Arkansas angler and fishing expert Billy Murray shares his extensive knowledge of the Diamond Lakes of Arkansas
“Moonlight and Magnolias,” the Arkansas Repertory Theatre production of Ron Hutchinson’s comedy about the making of the 1939 classic, “Gone With the Wind,” is a lively mix of classic Hollywood legend and slapstick that will entertain fans of the famous film and others with equal aplomb.
On paper, “Moonlight and Magnolias” seems as unlikely a success as “Gone With the Wind” was when movie mogul David O. Selznick (played by Fredric Stone) purchased the film rights to Margaret Mitchell’s book of the same name for $50,000 in 1936. The sprawling epic about the Civil War-era South, with its idealized depiction of slave-owning plantations, Byzantine romantic entanglements and a downright unlikable heroine, was deemed by some as impossible to film.
Likewise, Hutchinson’s conceit — based on Hollywood legend — that locks three one-note characters in a room for a week to write a movie script for a film most in the audience will know by heart (leavened with liberal amounts of old-fashion slapstick and banana jokes) might seem a little too daring for its own good.
But frankly, you won’t give a damn. It’s hilarious. Everyone from “Gone With the Wind” obsessives to those with only a casual familiarity with the film will be entertained, as Selznick and director Victor Fleming (Joseph Graves), yanked off the set of “The Wizard of Oz,” improv the film from start to finish, with screenwriter Ben Hecht (Marc Carver) rewriting the script on the fly. Key scenes — the iconic opening sequence, O’Hara slapping a slave, Rhett’s famous final kiss-off — take shape before our eyes, with Selznick keeping the men awake for hours on end, fueling their scripting binge with peanuts, bananas and a desire to make one final, great Hollywood picture.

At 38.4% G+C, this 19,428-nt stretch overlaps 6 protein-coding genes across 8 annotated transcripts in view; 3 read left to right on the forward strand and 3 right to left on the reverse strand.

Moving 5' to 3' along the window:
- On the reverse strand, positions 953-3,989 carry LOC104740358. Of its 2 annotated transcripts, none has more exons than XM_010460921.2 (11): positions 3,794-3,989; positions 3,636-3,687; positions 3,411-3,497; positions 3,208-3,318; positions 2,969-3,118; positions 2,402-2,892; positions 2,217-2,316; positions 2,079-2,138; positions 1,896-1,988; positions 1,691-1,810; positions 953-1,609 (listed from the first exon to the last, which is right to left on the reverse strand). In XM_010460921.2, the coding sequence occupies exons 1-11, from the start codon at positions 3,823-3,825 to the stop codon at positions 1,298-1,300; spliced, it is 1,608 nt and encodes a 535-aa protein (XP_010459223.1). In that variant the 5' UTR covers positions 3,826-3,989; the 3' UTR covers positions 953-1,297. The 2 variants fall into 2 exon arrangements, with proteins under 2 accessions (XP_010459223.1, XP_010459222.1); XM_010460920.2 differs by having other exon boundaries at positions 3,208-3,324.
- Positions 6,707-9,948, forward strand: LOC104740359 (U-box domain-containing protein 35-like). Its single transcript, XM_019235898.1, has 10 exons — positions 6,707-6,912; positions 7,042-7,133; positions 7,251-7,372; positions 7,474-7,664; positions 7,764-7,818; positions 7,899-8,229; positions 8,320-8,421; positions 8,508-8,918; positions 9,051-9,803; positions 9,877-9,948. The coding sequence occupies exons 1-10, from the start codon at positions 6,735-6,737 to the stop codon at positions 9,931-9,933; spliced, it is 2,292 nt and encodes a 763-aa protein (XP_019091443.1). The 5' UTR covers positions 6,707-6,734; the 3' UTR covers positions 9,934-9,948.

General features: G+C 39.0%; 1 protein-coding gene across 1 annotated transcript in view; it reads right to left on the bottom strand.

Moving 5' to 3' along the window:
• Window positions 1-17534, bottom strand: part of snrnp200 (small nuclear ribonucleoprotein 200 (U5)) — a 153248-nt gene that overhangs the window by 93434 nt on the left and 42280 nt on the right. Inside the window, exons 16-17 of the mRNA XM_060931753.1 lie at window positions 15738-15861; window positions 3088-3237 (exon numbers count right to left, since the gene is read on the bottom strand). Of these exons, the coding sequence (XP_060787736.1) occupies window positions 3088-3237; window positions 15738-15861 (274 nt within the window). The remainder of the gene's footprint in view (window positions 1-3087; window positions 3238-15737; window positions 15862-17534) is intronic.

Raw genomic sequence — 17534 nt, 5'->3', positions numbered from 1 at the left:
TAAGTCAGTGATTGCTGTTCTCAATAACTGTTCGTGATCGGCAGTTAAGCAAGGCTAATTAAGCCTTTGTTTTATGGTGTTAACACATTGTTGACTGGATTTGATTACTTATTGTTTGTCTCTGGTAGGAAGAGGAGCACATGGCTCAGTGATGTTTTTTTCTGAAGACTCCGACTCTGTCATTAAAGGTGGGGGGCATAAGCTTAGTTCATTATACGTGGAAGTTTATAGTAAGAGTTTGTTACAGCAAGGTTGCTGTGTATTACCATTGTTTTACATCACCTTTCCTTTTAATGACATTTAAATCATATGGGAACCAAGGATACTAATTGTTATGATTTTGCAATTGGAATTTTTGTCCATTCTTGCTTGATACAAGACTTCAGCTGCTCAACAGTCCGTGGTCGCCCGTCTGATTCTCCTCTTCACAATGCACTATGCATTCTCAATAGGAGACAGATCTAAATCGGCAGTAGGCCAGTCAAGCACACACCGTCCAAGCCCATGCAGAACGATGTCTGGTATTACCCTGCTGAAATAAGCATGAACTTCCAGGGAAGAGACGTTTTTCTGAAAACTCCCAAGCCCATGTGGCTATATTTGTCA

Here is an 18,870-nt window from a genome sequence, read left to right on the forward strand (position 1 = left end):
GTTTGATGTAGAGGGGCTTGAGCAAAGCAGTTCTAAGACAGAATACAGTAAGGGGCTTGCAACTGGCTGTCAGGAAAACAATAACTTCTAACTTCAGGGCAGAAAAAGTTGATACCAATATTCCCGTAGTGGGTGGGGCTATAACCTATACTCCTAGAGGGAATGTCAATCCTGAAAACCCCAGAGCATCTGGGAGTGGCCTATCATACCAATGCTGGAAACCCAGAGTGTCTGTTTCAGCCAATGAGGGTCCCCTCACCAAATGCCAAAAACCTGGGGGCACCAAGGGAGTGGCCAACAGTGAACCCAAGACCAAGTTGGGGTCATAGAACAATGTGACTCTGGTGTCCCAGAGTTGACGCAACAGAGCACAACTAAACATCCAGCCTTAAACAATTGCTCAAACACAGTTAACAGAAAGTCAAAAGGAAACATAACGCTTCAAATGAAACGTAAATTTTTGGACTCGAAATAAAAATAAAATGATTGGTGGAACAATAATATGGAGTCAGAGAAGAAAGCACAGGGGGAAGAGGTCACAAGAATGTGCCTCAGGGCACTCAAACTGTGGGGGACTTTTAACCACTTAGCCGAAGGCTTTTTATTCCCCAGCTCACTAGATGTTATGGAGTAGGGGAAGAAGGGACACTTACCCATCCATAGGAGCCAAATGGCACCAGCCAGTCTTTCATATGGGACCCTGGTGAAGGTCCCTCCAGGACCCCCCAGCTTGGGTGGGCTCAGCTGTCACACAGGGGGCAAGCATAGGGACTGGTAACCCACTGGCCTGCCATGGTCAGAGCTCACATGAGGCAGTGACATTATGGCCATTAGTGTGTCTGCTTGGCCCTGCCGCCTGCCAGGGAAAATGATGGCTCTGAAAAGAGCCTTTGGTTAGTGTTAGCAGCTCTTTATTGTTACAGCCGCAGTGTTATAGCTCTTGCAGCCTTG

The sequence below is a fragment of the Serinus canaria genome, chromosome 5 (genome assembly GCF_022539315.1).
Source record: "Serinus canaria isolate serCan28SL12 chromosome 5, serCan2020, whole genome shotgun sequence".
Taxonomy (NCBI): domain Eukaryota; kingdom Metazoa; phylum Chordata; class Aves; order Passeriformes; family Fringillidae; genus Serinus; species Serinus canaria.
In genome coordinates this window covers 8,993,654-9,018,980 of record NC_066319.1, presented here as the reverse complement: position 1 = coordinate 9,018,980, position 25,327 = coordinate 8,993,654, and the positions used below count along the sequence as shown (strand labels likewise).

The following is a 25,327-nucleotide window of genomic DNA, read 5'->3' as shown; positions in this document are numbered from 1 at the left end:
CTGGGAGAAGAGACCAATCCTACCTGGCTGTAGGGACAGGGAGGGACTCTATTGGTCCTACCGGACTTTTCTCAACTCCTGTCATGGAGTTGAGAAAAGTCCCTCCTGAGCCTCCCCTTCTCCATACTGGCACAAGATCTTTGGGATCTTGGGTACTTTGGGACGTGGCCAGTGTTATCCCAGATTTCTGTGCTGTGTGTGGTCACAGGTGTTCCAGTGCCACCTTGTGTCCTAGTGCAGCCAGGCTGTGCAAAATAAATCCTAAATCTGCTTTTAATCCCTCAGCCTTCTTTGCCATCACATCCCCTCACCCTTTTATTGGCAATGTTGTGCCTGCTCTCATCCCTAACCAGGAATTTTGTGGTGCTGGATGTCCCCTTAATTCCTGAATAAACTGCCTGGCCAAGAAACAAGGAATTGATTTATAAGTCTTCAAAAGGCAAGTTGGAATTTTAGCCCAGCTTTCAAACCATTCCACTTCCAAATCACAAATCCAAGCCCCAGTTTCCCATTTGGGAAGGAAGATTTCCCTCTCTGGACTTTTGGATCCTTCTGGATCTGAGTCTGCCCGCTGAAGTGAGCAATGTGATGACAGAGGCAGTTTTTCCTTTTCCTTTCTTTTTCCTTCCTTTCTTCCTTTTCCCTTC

Carver, Stone and Graves rise above Hutchinson’s broad-strokes characterizations and deliver side-splitting turns. (Watch for Graves’ Kramer-esque pratfalls.) Even Alanna Hamill Newton is endearingly funny as Selznick’s harried secretary, despite little stage time.
“Moonlight” director and the Rep’s Producing Artistic Director Robert Hupp keeps the action humming on Mike Nichol’s nicely detailed set, which, along with a cool newspaper headline montage between the first two acts, effectively evokes that old Hollywood feel.
“Moonlight and Magnolias” continues through Sept. 24.